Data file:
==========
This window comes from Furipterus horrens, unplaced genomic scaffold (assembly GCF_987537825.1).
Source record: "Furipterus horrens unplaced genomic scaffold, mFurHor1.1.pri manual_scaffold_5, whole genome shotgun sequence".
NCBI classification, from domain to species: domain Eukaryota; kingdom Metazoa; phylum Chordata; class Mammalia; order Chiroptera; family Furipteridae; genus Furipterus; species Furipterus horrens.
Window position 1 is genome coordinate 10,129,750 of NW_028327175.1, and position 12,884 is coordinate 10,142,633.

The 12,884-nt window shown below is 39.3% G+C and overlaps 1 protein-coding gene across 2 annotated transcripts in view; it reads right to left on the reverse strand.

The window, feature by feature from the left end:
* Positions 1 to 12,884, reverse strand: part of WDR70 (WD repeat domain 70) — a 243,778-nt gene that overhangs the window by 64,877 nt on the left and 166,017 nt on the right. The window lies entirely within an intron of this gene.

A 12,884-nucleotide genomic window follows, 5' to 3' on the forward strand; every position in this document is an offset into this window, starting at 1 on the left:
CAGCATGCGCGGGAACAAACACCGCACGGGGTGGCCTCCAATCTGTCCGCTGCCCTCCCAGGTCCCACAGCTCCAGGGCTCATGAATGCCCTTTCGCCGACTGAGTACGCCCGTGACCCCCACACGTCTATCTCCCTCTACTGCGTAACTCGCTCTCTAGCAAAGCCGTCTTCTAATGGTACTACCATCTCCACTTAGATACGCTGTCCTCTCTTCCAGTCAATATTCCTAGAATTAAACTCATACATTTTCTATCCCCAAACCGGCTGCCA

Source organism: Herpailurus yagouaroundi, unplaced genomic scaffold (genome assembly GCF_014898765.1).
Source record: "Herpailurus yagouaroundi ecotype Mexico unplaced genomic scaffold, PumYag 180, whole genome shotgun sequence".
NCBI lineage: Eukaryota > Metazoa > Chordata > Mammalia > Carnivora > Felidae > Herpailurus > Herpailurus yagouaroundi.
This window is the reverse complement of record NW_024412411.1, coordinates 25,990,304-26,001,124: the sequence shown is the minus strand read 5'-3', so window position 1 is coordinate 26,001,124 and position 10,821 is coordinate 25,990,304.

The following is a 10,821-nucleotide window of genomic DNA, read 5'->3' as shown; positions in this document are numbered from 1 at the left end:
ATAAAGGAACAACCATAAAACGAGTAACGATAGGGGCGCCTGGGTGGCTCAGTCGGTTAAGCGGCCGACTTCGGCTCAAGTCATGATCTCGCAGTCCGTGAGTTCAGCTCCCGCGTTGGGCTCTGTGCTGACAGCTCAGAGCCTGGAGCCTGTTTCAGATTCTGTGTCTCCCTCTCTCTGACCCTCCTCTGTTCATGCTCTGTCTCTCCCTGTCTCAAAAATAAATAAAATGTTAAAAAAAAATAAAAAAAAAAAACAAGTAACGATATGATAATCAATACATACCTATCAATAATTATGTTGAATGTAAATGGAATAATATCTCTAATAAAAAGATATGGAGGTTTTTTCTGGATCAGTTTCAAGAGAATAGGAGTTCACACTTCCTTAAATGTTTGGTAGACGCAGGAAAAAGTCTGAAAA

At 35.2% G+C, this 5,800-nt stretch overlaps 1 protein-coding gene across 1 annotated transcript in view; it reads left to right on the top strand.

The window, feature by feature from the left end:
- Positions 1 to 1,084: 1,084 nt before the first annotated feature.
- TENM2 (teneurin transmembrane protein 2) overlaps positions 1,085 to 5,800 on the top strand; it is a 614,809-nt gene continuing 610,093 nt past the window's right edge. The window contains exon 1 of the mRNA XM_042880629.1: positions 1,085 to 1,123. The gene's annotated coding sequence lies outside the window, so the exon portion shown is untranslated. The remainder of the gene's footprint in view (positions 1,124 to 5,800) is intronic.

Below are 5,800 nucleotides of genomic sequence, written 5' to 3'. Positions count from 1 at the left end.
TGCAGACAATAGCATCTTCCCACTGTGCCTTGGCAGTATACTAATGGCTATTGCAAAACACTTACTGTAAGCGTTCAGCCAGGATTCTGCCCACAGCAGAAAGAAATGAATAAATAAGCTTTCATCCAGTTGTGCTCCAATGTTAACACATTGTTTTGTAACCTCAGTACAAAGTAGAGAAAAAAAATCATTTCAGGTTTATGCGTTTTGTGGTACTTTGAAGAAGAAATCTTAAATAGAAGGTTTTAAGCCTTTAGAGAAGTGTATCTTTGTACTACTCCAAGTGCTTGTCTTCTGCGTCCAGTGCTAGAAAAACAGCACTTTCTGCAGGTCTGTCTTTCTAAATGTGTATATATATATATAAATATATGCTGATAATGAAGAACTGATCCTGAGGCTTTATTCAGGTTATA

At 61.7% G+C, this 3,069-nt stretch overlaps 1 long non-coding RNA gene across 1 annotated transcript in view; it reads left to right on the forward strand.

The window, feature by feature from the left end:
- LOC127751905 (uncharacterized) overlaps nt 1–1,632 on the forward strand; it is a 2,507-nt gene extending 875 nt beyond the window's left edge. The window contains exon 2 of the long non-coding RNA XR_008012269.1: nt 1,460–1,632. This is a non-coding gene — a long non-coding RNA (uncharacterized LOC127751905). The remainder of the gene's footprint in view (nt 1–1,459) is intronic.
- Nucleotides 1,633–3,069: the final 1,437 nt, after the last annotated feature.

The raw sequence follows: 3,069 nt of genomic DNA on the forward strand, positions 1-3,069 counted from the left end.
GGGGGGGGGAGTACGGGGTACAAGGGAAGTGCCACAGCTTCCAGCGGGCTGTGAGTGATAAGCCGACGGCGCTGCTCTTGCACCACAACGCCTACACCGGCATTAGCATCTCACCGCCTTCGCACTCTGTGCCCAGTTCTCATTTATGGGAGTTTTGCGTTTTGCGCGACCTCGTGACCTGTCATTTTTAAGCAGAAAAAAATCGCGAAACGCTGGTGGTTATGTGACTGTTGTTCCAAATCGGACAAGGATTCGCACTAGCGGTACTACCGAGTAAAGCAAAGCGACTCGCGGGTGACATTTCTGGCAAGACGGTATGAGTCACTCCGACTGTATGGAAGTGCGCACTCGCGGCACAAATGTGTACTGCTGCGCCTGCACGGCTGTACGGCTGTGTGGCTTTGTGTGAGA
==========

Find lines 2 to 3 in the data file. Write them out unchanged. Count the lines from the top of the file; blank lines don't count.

Source record: "Furipterus horrens unplaced genomic scaffold, mFurHor1.1.pri manual_scaffold_5, whole genome shotgun sequence".
NCBI classification, from domain to species: domain Eukaryota; kingdom Metazoa; phylum Chordata; class Mammalia; order Chiroptera; family Furipteridae; genus Furipterus; species Furipterus horrens.